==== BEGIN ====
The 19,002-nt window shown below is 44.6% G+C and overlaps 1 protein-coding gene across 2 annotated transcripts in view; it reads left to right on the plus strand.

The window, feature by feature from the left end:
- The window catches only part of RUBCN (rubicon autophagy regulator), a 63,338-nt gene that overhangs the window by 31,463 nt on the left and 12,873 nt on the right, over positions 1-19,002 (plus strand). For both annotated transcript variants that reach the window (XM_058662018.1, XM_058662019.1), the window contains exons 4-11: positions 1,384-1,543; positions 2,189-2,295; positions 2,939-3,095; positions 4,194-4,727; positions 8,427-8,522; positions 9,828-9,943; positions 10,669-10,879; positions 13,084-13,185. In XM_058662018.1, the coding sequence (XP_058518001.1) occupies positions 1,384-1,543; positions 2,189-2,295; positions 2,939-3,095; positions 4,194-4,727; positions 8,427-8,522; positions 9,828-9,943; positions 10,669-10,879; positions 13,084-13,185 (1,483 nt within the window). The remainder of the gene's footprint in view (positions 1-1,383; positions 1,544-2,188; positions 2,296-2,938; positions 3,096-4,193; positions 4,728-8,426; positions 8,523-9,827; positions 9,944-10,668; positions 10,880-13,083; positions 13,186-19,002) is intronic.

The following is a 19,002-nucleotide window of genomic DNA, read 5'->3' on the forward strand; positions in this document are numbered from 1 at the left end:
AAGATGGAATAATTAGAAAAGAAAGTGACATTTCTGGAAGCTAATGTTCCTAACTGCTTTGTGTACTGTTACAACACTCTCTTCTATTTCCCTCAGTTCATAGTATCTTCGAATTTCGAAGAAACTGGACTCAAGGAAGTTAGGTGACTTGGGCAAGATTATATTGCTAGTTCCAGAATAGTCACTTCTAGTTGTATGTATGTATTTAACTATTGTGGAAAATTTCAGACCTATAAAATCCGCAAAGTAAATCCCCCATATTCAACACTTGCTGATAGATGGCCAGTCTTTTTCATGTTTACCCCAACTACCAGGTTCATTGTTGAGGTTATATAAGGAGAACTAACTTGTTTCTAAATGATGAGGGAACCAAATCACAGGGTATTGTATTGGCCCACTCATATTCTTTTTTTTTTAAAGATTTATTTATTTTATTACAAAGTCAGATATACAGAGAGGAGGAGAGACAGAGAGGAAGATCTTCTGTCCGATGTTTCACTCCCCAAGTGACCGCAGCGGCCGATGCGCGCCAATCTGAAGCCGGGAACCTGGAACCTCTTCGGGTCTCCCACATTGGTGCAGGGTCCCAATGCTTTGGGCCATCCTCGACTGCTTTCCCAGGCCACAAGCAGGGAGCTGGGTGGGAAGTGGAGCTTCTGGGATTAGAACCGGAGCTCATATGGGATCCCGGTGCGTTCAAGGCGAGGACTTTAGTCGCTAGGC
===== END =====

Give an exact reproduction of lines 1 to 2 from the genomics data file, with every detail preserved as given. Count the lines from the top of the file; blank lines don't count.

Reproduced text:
The 19,002-nt window shown below is 44.6% G+C and overlaps 1 protein-coding gene across 2 annotated transcripts in view; it reads left to right on the plus strand.

The window, feature by feature from the left end: